instagram envelope_alt facebook twitter search youtube_play whatsapp remove external_link loop2 arrow-down2

Deadly ‘ocean heatwaves’ more common than feared

OCEAN heatwaves that wipe out marine life are occurring at double the rate experts had expected, a study shows.

The extreme warm spells — thought to be linked to global climate change — can last for months, killing fish and crustaceans and destroying coral reefs and kelp forests.

The new study warns that damage they cause to ecosystems is harming fishing and aquaculture industries.

Lead author Dr Andrew Pershing, chief scientific officer at the US Gulf of Maine Research Institute, said: ‘Across the 65 ecosystems we examined, we expected about six or seven of them would experience these “surprises” each year.

‘Instead, we’ve seen an average of 12 ecosystems experiencing these warming events each year over the past seven years, including a high of 23 “surprises” in 2016.’

In 2018, the water temperature off San Diego hit a record 27.3C — the highest figure on the Californian coast since records began more than a century ago.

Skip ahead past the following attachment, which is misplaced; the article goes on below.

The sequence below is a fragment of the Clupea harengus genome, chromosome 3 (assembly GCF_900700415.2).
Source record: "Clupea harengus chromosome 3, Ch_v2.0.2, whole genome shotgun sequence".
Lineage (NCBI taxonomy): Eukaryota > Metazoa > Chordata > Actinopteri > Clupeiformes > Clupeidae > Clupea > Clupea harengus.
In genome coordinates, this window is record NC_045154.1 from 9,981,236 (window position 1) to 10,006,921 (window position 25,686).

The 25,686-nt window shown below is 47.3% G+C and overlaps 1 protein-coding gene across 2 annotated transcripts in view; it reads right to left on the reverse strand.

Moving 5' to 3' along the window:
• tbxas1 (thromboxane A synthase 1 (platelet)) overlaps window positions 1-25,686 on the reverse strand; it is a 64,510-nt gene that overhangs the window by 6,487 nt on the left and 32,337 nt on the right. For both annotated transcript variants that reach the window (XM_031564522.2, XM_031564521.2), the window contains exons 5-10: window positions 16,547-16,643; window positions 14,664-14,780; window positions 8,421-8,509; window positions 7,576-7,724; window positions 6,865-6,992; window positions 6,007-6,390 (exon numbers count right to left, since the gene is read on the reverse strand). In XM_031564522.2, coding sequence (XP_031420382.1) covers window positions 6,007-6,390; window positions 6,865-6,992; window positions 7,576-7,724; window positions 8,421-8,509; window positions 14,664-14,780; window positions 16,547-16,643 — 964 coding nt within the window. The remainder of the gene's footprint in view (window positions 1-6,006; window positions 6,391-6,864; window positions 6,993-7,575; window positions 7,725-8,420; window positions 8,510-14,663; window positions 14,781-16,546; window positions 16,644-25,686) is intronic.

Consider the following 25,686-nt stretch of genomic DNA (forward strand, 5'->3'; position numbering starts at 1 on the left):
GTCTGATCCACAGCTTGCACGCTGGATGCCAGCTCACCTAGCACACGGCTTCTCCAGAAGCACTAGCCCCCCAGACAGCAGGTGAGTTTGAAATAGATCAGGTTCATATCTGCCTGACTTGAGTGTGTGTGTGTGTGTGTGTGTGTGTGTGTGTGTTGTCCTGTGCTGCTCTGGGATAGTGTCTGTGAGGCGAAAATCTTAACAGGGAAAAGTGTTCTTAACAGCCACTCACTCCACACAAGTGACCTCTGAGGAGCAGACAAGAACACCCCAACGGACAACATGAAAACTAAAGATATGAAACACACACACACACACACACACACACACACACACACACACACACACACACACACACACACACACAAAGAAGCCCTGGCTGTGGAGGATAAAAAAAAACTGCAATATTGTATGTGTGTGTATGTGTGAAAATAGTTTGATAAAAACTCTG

In 2016 and 2017, high temperatures killed half of the shallow water corals of the Great Barrier Reef in Australia.

A huge patch of warm water, a third the size of the US, formed in the Gulf of Alaska in 2013. Dubbed The Blob, it wiped out fish, birds and whales.

Previous research has shown the number of ocean heatwaves doubled between 1982 and 2016.

■ A GOVERNMENT transport adviser has been fined for his part in the Extinction Rebellion protests which brought parts of London to a standstill. Dr Steven Melia, 57, wept as he told a Westminster court his actions were a justified response to a ‘catastrophic’ climate emergency. He said: ‘I have always paid my taxes, obeyed the law, so it was a big step to do this. There really was no hope left.’ He was fined £500 and told to pay £300 costs.